Harris obviously had an eye for talent, as some of his quarterbacks (Pete Gonzalez, Matt Lytle, Rutherford and Palko) spent time in the NFL. And Harris certainly saw something in Flacco, who was lightly recruited — he chose Pitt over Rutgers — but ended up being a first-round pick.
* The NFL Draft also reminded me of how big of a setback the loss to Miami in 2003 was for the Pitt football program. Not only did it cost the Panthers the Big East Conference championship and a BCS bowl berth worth $12 million, but they also missed on many major recruits.
Although much of the focus at the time was on WPIAL stars like Morelli and Andrew Johnson, imagine the receiving corps Pitt could have put together.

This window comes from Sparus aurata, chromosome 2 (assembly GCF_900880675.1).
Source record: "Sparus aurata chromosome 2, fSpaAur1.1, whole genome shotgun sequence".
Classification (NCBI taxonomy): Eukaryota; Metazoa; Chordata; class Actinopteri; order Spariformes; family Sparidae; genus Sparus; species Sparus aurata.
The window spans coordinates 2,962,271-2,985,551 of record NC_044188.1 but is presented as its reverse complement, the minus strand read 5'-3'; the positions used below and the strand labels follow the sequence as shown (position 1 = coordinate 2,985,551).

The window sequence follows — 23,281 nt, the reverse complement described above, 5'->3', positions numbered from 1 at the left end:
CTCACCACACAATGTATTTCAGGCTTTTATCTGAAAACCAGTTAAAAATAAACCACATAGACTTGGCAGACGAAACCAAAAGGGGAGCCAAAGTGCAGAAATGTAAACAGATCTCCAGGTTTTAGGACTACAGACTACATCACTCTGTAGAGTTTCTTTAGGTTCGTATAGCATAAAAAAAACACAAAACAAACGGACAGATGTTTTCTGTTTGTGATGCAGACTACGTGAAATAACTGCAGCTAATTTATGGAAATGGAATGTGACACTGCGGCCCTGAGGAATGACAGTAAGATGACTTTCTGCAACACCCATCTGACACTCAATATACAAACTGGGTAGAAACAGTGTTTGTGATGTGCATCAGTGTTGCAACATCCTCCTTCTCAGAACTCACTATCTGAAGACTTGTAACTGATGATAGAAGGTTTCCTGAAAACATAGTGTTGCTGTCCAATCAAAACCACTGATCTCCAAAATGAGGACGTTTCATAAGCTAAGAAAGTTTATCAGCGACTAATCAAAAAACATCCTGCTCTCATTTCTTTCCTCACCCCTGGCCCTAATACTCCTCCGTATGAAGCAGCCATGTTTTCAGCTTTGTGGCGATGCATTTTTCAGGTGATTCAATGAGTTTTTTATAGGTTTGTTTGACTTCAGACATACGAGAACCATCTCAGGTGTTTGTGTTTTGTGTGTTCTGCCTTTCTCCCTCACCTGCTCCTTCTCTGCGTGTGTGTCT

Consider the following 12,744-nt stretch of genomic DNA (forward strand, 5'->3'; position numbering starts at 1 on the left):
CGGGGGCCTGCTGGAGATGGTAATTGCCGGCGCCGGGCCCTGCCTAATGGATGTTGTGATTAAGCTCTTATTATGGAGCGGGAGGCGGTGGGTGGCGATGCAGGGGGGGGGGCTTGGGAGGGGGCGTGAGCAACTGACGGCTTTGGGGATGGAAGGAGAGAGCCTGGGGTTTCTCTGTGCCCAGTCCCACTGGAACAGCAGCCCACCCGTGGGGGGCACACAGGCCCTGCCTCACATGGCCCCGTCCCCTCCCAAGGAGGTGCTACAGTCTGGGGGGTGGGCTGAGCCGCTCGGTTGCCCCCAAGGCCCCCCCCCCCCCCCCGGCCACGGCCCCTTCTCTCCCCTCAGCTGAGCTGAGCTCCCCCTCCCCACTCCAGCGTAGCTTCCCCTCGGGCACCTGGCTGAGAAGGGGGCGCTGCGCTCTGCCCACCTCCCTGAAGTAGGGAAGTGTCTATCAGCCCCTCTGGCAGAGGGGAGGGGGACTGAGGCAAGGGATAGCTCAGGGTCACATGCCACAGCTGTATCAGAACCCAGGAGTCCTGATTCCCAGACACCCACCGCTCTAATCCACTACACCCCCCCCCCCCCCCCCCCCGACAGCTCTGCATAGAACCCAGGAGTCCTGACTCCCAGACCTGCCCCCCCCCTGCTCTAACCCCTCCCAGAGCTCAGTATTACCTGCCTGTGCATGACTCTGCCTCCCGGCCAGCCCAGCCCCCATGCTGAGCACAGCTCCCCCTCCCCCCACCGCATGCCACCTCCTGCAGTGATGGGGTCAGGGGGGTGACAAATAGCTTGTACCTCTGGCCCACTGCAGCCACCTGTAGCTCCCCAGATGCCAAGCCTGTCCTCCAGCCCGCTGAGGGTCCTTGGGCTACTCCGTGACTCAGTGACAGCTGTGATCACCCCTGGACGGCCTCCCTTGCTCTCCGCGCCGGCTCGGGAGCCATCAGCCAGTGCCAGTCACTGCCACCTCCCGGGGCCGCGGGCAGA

Ted Ginn Jr., who went to Ohio State, was the ninth player selected in 2007, by the Miami Dolphins. Dwayne Jarrett, who went to Southern Cal, was a second-round pick (No. 45) of the Carolina Panthers last year.
Fred Davis, who played receiver but moved to tight end at USC, was a second-rounder (No. 48) by the Washington Redskins this year. Adrian Arrington, of Michigan, was a seventh-round pick by the New Orleans Saints.
• If Pitt had won that Miami game, perhaps Harris could have gained some job security, a couple of those receivers would have picked the Panthers and Morelli wouldn’t have bailed for Penn State.
I covered Morelli’s recruitment more closely than anyone in the country, and knew that his family always had an eye on the Nittany Lions.
His father, Greg, liked Penn State’s depth-chart situation and its invitation of early playing time. Zack Mills had one season of eligibility remaining, and there was no heir apparent (Michael Robinson had spent more time at receiver and running back than quarterback).